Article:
With ResearchKit study, Duke aims to map many variances in multiple sclerosis
Duke University has launched a new Apple ResearchKit study, the MS Mosaic Study, aimed at using big data and patient insights to improve medical understanding of multiple sclerosis. Dr. Lee Hartsell, assistant professor of neurology at Duke University Medical Center, spoke about the new study -- and some of the challenges involved in launching it -- at the Digital and Personal Connect preconference event at HIMSS18 last week.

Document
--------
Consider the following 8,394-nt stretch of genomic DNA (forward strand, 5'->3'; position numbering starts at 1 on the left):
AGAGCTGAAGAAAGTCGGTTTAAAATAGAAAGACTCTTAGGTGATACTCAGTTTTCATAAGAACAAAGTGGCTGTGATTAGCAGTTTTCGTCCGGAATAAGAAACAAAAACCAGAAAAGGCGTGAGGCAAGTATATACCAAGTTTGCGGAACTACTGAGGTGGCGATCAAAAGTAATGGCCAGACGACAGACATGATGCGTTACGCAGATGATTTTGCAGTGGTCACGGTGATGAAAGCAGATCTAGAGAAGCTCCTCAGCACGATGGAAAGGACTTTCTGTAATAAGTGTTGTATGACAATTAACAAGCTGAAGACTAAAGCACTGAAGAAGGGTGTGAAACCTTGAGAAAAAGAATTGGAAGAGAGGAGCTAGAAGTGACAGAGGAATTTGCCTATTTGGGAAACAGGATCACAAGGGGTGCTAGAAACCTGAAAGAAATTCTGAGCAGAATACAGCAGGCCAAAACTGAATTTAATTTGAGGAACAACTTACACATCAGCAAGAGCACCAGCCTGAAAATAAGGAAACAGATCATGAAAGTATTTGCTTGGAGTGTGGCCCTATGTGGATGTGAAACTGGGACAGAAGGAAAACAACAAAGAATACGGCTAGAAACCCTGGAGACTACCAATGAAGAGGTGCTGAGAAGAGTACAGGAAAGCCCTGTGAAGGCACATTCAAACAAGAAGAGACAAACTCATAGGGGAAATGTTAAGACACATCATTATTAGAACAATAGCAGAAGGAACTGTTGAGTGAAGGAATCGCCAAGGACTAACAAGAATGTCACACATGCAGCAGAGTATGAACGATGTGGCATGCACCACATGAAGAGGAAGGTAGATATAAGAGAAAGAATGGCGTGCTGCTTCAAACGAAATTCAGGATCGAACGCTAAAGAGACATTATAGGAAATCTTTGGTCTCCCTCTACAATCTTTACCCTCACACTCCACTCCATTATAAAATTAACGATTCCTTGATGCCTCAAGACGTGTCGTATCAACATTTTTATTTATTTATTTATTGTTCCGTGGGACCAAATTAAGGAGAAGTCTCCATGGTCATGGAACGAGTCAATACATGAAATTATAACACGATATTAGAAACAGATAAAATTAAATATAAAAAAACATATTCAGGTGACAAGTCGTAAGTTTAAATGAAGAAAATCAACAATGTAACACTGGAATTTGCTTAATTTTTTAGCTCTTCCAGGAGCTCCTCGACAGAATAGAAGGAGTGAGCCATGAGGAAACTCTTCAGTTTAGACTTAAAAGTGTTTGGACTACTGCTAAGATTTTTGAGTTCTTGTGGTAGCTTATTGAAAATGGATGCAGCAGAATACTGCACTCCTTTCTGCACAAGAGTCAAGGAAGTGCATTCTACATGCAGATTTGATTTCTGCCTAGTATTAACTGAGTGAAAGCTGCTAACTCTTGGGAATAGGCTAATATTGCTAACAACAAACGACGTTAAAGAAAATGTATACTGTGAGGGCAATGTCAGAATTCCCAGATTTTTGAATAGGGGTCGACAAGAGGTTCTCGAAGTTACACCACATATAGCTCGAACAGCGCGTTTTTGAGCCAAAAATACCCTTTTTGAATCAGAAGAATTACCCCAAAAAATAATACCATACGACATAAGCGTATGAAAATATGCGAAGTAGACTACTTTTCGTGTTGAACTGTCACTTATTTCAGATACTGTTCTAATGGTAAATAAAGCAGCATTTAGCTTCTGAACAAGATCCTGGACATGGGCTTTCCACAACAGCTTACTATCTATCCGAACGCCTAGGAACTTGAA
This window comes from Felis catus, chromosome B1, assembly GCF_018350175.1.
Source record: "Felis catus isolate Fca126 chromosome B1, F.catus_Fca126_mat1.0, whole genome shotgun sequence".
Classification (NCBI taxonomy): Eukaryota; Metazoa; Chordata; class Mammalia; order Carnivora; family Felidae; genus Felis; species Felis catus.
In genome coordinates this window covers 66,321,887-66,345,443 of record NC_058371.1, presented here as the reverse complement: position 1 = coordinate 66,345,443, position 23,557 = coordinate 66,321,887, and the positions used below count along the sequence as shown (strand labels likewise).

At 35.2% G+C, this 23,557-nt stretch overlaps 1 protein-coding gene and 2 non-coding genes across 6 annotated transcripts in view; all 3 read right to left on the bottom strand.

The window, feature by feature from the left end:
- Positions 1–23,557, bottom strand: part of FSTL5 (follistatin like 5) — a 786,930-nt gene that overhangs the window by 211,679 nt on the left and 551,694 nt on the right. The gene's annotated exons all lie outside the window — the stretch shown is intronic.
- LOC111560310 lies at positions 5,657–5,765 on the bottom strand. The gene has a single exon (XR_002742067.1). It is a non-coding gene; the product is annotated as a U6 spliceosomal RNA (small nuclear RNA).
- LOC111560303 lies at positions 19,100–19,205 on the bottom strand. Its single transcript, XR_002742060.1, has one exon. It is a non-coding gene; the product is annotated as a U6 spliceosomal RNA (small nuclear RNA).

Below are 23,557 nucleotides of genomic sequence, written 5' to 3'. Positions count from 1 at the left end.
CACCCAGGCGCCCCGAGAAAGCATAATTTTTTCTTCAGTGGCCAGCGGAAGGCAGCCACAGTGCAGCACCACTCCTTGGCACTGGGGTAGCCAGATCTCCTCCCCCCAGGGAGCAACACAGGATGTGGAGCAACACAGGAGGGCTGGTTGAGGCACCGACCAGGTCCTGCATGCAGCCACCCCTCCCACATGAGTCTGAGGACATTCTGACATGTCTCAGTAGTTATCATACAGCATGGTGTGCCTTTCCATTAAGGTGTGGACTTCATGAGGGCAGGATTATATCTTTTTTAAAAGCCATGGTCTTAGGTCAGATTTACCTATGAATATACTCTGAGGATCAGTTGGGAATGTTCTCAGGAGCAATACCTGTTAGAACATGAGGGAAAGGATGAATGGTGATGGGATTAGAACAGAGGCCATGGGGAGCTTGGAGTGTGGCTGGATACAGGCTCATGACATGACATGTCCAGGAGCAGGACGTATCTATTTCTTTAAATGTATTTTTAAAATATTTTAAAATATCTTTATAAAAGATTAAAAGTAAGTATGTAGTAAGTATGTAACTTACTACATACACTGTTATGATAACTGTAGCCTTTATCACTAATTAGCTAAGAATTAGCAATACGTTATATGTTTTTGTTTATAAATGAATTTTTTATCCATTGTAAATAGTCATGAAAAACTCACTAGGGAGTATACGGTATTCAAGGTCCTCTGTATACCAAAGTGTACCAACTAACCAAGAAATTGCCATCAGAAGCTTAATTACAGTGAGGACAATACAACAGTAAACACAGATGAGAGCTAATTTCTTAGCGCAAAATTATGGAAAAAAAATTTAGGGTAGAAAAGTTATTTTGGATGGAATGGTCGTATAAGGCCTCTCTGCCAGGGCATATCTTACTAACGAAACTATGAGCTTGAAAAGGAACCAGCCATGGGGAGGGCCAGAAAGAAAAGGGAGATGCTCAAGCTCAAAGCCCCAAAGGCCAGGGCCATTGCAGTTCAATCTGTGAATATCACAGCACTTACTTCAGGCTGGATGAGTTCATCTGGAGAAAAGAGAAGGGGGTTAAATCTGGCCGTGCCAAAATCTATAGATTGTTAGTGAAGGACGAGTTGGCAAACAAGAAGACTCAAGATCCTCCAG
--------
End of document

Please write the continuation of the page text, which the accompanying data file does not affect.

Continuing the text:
"A patient [with MS] is experiencing any combination of 21 non-specific symptoms, whose severity will fluctuate due to unpredictable bouts of inflammation and due to unmeasured changes in biorhythms, body temperature, activity levels, sun exposure, diet, emotional state, and the side effects from any of 15 different disease modifiers, four different relapse modifiers, and 88 different symptom modifiers," Hartsell said. "These experiences can’t be summarized during a 10-minute visit. We try, and because we’ve tried, MS has become the second most expensive chronic disease to manage in the United States. It’s not significantly data-driven."
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